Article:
Kaplan surveys first digital LSAT takers

The test-takers have spoken, and they are all over the map.

The inaugural administration of the digital LSAT is in the books and Kaplan Test Prep — which has been preparing prospective law school students for the transition since it was announced last year — polled the first test takers on their experiences.

Based on a survey of 118 Kaplan students who took the LSAT in its new format (half of test takers that day were assigned to take the exam in its now retired paper-and-pencil format), 37 percent say the overall difficulty of the digital exam was easier than they anticipated; 32 percent say it was harder than they anticipated; and 31 percent say it was about what they anticipated.

It was quite the change, mind you. The LSAT had been done on paper and pencil for more than 70 years. Name a lawyer. He or she took it that way. 

While overall results were somewhat mixed, digital LSAT takers were more conclusive when specifically asked about technological aspects of the exam like touch-activated page turning, stylus functionality, and time keeping. Seventeen percent rate this experience as “very good’; 36 percent describe it as “good”; 30 percent call it “fair”; 14 percent, “poor”; and 3 percent say it is “very poor.”

While marks were generally positive for technology, some students called out specific challenges they faced, the test prep company reported. The most commonly cited issue was with the stylus, with one student saying, “The only thing that was really annoying was the highlighting/underlining interface. I kept underlining or highlighting things that I didn’t mean to, or undoing my earlier annotations when I accidentally highlighted more than I needed to. It was hard to control how much I was highlighting and time consuming to highlight individual words or select phrases.”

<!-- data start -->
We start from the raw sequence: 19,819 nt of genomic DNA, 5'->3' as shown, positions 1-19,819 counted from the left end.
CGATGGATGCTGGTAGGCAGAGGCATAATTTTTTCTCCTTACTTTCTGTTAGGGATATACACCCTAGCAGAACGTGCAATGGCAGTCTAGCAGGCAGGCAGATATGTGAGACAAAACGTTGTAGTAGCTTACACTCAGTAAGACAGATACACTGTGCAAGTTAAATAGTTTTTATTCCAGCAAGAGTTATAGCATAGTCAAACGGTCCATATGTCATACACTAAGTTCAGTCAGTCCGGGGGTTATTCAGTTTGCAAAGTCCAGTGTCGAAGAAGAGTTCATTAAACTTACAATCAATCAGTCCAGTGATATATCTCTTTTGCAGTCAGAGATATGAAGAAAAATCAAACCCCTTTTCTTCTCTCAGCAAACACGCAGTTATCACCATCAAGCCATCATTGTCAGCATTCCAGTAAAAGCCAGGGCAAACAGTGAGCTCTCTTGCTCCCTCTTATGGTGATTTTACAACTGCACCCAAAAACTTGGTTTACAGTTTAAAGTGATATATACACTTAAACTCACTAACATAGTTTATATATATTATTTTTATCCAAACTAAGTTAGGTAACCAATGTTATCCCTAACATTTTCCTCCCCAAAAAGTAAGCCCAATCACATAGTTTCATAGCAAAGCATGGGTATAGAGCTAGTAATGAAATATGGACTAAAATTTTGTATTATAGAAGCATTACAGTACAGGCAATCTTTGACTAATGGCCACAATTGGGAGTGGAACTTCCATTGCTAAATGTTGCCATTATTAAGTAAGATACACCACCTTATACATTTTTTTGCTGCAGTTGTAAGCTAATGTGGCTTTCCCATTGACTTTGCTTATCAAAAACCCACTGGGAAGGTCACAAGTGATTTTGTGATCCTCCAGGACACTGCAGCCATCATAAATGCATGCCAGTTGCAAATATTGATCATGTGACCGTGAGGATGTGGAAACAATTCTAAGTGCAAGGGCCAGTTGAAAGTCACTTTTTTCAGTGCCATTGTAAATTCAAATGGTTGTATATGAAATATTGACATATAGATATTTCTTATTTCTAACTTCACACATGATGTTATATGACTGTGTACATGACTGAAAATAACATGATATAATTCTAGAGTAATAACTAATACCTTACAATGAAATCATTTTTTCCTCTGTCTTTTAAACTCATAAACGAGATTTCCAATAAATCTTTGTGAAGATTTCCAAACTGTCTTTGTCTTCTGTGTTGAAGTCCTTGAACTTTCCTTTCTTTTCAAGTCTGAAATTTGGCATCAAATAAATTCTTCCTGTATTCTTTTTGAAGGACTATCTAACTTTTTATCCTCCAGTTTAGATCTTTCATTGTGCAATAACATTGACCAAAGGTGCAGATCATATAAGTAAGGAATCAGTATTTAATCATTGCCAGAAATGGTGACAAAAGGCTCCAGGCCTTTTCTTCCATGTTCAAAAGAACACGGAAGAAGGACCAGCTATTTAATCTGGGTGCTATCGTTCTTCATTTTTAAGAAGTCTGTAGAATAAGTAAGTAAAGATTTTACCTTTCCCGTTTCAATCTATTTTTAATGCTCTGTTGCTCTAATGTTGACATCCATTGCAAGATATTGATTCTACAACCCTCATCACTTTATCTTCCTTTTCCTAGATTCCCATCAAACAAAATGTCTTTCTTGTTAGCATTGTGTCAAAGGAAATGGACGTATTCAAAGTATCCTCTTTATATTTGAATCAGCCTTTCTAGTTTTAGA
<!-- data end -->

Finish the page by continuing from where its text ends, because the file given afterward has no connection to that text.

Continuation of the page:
Other students also described the stylus as “sensitive.”

According to the Law School Admission Council, the makers of the LSAT, over 99 percent of test takers who were registered at digital test centers were able to complete the July exam. The test makers says it “won’t be satisfied until that number is 100%.” At two digital testing sites, both in Florida, the exam had to be rescheduled because of tablet-related issues.

“There is always some uncertainty with a test change of this magnitude, which explains why 58 percent of our students overall were hoping to take the exam in its now defunct paper-and-pencil format," aid Anthony Coloca, director of pre-law programs, Kaplan Test Prep. "Overall, our students cited they were well-prepared with the practice and instruction we provided them and they largely faced the changes in stride. We know the test maker is listening to what pre-law students are saying and we’re confident they will make some adjustments to give students an even more seamless test taking experience,”

The next LSAT, which will be given in September, will only be administered in a digital format. 

Kaplan's e-survey was conducted in July 2019 and includes responses from 118 students who prepared for the LSAT with a Kaplan course and were assigned to take the digital LSAT. Percentages were rounded up to the nearest whole number.

 

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